Police say residents in Altona, Man., have been targeted by a bizarre email scam telling people to pay up or face a hitman.
Altona police Chief Perry Batchelor said police in the southwestern Manitoba town has received two complaints about the scam, and denounced it for its frightening language.
“We’ve had a couple of complaints now in the community where people have received alarming emails with very disturbing verbiage, indicating there’s been a hit put on their life and in order to avoid getting killed — and it’s that type of language — they need to send, in one case, $2,500 in bitcoin to an address, of course, offshore,” said Batchelor.
If the victim pays, the scammer then says they will tell the victim who put a hit on them — but of course, all communication ceases once payment is made.
“It’s cruel. There really is no other word that comes to my mind.”
The scammers send the victim a direct email and the way it’s worded scares the victims, he added.
“It’s tough on people reading that type of language, that there is somebody out to kill you.”
The first complaint came to the police service about two weeks ago, said Batchelor, and at first, he hoped it was a one-off.
“But it seems as though it is picking up a little bit of momentum and we received our second complaint [Monday],” he said, adding police are a “little bit concerned about it.… Where there’s two there’s probably several.”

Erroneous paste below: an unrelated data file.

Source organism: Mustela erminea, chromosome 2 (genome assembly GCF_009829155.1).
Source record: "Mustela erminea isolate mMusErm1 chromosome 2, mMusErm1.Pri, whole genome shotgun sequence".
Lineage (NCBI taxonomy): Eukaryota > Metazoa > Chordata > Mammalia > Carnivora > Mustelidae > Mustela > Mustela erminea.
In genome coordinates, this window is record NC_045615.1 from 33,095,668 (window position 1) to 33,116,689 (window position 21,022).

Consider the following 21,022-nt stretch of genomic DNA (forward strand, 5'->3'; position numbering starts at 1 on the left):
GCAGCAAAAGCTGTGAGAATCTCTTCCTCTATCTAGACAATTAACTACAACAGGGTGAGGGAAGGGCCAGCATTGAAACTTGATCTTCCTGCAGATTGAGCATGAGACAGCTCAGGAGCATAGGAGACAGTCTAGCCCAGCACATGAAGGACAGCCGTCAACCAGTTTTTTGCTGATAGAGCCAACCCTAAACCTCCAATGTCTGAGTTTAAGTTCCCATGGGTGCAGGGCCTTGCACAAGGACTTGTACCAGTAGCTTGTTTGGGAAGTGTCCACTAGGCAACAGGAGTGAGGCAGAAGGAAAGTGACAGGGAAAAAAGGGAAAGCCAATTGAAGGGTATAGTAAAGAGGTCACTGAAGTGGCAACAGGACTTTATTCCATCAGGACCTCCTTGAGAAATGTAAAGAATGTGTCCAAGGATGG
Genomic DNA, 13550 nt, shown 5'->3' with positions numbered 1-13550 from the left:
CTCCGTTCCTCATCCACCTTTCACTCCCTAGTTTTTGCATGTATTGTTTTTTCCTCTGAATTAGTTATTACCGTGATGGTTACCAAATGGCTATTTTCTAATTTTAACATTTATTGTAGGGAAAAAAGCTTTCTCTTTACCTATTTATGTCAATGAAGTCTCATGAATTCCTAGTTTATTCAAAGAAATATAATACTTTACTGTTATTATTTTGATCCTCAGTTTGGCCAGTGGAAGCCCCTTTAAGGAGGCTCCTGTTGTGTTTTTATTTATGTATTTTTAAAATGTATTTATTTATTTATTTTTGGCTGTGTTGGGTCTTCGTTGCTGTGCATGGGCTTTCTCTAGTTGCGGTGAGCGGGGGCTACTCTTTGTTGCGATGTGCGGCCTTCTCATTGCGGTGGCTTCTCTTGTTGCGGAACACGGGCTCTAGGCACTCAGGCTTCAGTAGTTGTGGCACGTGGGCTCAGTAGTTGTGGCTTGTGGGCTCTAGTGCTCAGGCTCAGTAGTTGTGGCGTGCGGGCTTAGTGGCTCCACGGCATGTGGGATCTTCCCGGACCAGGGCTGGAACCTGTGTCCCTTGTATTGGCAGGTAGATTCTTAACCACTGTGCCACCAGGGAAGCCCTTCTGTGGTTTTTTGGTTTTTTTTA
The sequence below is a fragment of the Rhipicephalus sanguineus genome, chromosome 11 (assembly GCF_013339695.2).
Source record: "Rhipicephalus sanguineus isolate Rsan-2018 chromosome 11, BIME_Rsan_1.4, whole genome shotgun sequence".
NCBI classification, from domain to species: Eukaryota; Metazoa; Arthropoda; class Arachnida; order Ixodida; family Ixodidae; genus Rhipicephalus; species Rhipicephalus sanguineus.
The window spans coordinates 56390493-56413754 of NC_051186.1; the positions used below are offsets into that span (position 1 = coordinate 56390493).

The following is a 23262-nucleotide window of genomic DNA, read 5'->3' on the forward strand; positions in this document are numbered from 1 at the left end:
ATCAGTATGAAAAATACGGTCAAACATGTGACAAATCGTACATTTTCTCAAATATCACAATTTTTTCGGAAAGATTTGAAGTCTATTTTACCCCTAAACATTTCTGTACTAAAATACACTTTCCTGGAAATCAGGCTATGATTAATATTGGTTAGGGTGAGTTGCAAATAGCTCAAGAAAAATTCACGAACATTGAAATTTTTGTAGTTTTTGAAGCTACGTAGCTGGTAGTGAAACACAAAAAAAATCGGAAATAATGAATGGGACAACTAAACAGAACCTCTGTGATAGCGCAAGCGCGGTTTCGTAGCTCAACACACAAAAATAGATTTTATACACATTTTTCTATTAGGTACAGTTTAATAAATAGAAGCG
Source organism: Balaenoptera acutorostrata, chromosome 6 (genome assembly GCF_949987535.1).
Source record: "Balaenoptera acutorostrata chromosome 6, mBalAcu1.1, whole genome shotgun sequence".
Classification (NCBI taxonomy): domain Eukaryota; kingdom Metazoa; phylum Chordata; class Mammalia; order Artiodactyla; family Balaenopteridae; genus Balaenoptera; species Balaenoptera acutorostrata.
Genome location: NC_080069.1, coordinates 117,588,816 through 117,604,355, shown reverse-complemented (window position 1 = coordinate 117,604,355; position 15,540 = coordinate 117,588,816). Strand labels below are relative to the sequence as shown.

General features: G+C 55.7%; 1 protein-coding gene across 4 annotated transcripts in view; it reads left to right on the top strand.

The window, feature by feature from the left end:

So far, no one has said they actually sent the scammer money, said Batchelor, and anyone who does receive this type of email is encouraged to report it to police and to the Canadian Anti-Fraud Centre.
“I would say anybody with a past that may think somebody’s actually put a hit out on them, but certainly some of the more senior folk may find this very disturbing, and I hope they reach out to family and police before sending any currency.
“And maybe the saving grace here is these guys only deal in cyber currency and bitcoin, because I, for one, have no idea how to send you bitcoin. So hopefully that’s something that saves us any victims right there.”
Read the original story over at CBC News.
This story was summarized by Canadian Fraud News Inc.